Some Democrats in Denver Are Willing to Challenge the Teachers Unions
There’s a big political party known as the Democratic National Convention going on in the heart of our state this week. Maybe you’ve heard of it. My parents say there’s lots of crazy stuff going on there – things that I’m too young to see, things that could warp my young, impressionable mind or worse.
But I guess there also was a serious and “inspirational” event yesterday in Denver, an event that should give real “hope” to education reformers that “change” might come:
For too long, panelists agreed, the Democratic Party has walked in lockstep with the teacher unions, and has shown little will to take them on.
“As Democrats, we have been wrong on education, and it’s time to get right,” said Newark, N.J. Mayor Cory Booker, a rising political star. Booker said he was “practically tarred and feathered” by his local union for even broaching the subject of school choice.
“This is my wildest dream,” Booker said during a panel discussion, looking out at an overflowing Denver Art Museum auditorium. “I never thought I’d see a room full of Democrats interested in doing this (taking on the unions).”
Among those in attendance was National Education Association President Reg Weaver.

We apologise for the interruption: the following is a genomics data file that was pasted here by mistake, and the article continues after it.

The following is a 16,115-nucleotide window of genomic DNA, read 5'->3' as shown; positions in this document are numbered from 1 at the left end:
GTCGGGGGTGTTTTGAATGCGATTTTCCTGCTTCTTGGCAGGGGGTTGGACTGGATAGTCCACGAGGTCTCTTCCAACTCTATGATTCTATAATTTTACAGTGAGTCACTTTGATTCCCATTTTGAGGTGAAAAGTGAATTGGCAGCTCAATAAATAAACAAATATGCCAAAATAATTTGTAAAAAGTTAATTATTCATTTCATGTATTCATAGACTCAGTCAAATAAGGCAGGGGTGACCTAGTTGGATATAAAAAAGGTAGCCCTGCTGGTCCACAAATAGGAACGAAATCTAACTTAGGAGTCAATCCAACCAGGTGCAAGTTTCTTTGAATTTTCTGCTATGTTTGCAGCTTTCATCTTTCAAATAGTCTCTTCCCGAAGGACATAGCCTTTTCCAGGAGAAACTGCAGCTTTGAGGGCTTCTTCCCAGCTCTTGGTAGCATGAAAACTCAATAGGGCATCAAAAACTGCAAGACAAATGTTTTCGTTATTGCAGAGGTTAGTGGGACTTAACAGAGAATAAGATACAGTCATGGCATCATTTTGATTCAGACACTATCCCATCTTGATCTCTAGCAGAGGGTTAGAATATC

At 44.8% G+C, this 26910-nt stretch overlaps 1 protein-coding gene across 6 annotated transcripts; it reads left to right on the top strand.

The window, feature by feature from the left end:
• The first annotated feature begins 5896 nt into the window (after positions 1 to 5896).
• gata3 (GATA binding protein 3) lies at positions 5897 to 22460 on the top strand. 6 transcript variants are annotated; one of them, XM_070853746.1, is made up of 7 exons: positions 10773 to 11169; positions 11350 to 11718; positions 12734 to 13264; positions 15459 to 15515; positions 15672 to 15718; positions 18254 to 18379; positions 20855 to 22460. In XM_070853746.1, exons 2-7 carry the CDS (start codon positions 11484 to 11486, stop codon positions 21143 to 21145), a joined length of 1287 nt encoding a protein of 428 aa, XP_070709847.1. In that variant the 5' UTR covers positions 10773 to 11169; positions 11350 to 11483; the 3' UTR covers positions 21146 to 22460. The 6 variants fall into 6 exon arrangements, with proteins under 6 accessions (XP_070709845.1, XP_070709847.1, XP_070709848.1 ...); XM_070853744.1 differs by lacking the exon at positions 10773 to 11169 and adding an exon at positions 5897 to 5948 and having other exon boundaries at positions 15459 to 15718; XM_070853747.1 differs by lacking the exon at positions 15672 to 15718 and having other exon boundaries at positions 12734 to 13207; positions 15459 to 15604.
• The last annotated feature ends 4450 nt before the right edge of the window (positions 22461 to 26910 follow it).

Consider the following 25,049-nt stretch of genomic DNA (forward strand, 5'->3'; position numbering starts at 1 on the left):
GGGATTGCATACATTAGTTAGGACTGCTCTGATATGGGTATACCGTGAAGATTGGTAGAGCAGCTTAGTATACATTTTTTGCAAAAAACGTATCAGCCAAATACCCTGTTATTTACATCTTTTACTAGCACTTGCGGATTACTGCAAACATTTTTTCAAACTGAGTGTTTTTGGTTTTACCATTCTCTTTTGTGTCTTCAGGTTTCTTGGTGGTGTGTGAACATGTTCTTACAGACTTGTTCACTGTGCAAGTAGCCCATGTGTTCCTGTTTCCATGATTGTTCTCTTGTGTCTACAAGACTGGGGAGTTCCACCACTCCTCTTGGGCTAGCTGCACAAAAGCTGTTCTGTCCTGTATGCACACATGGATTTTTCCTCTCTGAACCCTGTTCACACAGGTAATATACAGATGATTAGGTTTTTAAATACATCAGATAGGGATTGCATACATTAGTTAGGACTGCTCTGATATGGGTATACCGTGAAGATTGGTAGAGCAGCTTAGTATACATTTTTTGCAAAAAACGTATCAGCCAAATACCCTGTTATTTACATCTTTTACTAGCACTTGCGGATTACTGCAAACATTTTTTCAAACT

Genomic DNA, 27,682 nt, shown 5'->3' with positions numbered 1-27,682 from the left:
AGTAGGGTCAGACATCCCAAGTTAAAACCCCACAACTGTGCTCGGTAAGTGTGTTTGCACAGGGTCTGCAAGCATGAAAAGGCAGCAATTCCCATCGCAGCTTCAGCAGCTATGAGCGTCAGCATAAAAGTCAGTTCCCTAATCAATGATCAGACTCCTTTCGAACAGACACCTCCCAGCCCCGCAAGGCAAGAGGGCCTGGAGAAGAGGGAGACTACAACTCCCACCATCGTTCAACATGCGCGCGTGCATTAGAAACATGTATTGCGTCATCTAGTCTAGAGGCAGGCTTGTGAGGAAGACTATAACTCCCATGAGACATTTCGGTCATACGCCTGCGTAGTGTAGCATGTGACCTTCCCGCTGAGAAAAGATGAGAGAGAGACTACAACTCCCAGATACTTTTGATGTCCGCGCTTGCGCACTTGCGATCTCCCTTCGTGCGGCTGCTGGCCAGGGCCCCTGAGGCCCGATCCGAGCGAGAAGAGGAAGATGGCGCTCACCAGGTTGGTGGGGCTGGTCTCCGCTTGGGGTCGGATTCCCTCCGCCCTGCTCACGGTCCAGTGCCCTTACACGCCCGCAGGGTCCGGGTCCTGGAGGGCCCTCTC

Apparently there was no comment from Weaver. Booker and other urban reformers like Washington, D.C. Mayor Adrian Fenty and New York City Schools Chancellor Joel Klein were joined by the liberal lightning-rod Al Sharpton and local Colorado Democrat leaders past and present – including former Gov. Roy Romer and current state senate president Peter Groff. (Perhaps, more notably, many other Democrat leaders were not on board.)
Yesterday’s enclave could be promising of a really healthy development. Strong leadership from both political parties to challenge the clout of the teachers union – which obstruct school choice and other reforms – is needed to hasten the progress we see around the country. Enough of the status quo.
Are we going to have figured out the best way to deliver public education by the time I get out of high school? Events like the one yesterday give a glimmer of hope that the old politics at least may eventually get out of the way.